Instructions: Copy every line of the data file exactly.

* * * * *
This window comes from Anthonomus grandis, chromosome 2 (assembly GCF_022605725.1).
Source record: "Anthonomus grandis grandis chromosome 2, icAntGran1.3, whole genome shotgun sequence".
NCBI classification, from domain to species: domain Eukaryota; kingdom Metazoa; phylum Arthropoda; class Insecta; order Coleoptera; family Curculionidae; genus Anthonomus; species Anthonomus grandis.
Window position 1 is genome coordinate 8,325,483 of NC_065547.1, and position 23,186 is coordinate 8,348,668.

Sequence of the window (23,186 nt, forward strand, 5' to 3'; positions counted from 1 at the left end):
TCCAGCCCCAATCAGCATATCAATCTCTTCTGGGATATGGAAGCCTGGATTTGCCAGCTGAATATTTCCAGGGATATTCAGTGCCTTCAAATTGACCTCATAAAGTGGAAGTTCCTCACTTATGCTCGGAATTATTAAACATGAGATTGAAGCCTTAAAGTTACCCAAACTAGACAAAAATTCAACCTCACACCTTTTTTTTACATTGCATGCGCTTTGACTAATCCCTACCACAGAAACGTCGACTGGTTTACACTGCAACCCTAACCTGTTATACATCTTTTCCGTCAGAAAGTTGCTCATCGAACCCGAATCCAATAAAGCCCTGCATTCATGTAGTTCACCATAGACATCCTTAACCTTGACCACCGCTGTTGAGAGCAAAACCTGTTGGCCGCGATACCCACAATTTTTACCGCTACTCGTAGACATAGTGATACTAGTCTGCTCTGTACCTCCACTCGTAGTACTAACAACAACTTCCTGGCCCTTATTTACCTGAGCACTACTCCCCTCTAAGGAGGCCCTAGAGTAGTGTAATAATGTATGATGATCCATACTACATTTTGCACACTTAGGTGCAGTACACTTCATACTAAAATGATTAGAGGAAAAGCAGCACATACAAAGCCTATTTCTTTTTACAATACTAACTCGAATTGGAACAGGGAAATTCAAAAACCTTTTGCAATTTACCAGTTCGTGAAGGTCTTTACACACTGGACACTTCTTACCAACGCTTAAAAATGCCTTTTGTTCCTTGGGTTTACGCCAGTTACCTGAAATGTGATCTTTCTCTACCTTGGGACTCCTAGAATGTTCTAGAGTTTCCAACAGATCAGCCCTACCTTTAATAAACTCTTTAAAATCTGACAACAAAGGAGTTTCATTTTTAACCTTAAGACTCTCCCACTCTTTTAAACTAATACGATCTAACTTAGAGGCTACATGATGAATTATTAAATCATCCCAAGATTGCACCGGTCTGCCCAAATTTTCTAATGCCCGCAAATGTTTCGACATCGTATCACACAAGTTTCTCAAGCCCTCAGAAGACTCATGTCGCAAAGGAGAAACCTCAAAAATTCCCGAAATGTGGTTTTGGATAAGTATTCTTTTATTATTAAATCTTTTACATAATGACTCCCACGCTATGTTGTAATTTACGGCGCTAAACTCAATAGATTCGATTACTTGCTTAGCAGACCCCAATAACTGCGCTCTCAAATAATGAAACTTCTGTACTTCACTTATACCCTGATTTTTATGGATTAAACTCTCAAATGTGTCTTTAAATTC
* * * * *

This window comes from Anthonomus grandis, chromosome 2 (assembly GCF_022605725.1).
Source record: "Anthonomus grandis grandis chromosome 2, icAntGran1.3, whole genome shotgun sequence".
NCBI classification, from domain to species: domain Eukaryota; kingdom Metazoa; phylum Arthropoda; class Insecta; order Coleoptera; family Curculionidae; genus Anthonomus; species Anthonomus grandis.
Window position 1 is genome coordinate 8,325,483 of NC_065547.1, and position 23,186 is coordinate 8,348,668.

Sequence of the window (23,186 nt, forward strand, 5' to 3'; positions counted from 1 at the left end):
TCCAGCCCCAATCAGCATATCAATCTCTTCTGGGATATGGAAGCCTGGATTTGCCAGCTGAATATTTCCAGGGATATTCAGTGCCTTCAAATTGACCTCATAAAGTGGAAGTTCCTCACTTATGCTCGGAATTATTAAACATGAGATTGAAGCCTTAAAGTTACCCAAACTAGACAAAAATTCAACCTCACACCTTTTTTTTACATTGCATGCGCTTTGACTAATCCCTACCACAGAAACGTCGACTGGTTTACACTGCAACCCTAACCTGTTATACATCTTTTCCGTCAGAAAGTTGCTCATCGAACCCGAATCCAATAAAGCCCTGCATTCATGTAGTTCACCATAGACATCCTTAACCTTGACCACCGCTGTTGAGAGCAAAACCTGTTGGCCGCGATACCCACAATTTTTACCGCTACTCGTAGACATAGTGATACTAGTCTGCTCTGTACCTCCACTCGTAGTACTAACAACAACTTCCTGGCCCTTATTTACCTGAGCACTACTCCCCTCTAAGGAGGCCCTAGAGTAGTGTAATAATGTATGATGATCCATACTACATTTTGCACACTTAGGTGCAGTACACTTCATACTAAAATGATTAGAGGAAAAGCAGCACATACAAAGCCTATTTCTTTTTACAATACTAACTCGAATTGGAACAGGGAAATTCAAAAACCTTTTGCAATTTACCAGTTCGTGAAGGTCTTTACACACTGGACACTTCTTACCAACGCTTAAAAATGCCTTTTGTTCCTTGGGTTTACGCCAGTTACCTGAAATGTGATCTTTCTCTACCTTGGGACTCCTAGAATGTTCTAGAGTTTCCAACAGATCAGCCCTACCTTTAATAAACTCTTTAAAATCTGACAACAAAGGAGTTTCATTTTTAACCTTAAGACTCTCCCACTCTTTTAAACTAATACGATCTAACTTAGAGGCTACATGATGAATTATTAAATCATCCCAAGATTGCACCGGTCTGCCCAAATTTTCTAATGCCCGCAAATGTTTCGACATCGTATCACACAAGTTTCTCAAGCCCTCAGAAGACTCATGTCGCAAAGGAGAAACCTCAAAAATTCCCGAAATGTGGTTTTGGATAAGTATTCTTTTATTATTAAATCTTTTACATAATGACTCCCACGCTATGTTGTAATTTACGGCGCTAAACTCAATAGATTCGATTACTTGCTTAGCAGACCCCAATAACTGCGCTCTCAAATAATGAAACTTCTGTACTTCACTTATACCCTGATTTTTATGGATTAAACTCTCAAATGTGTCTTTAAATTC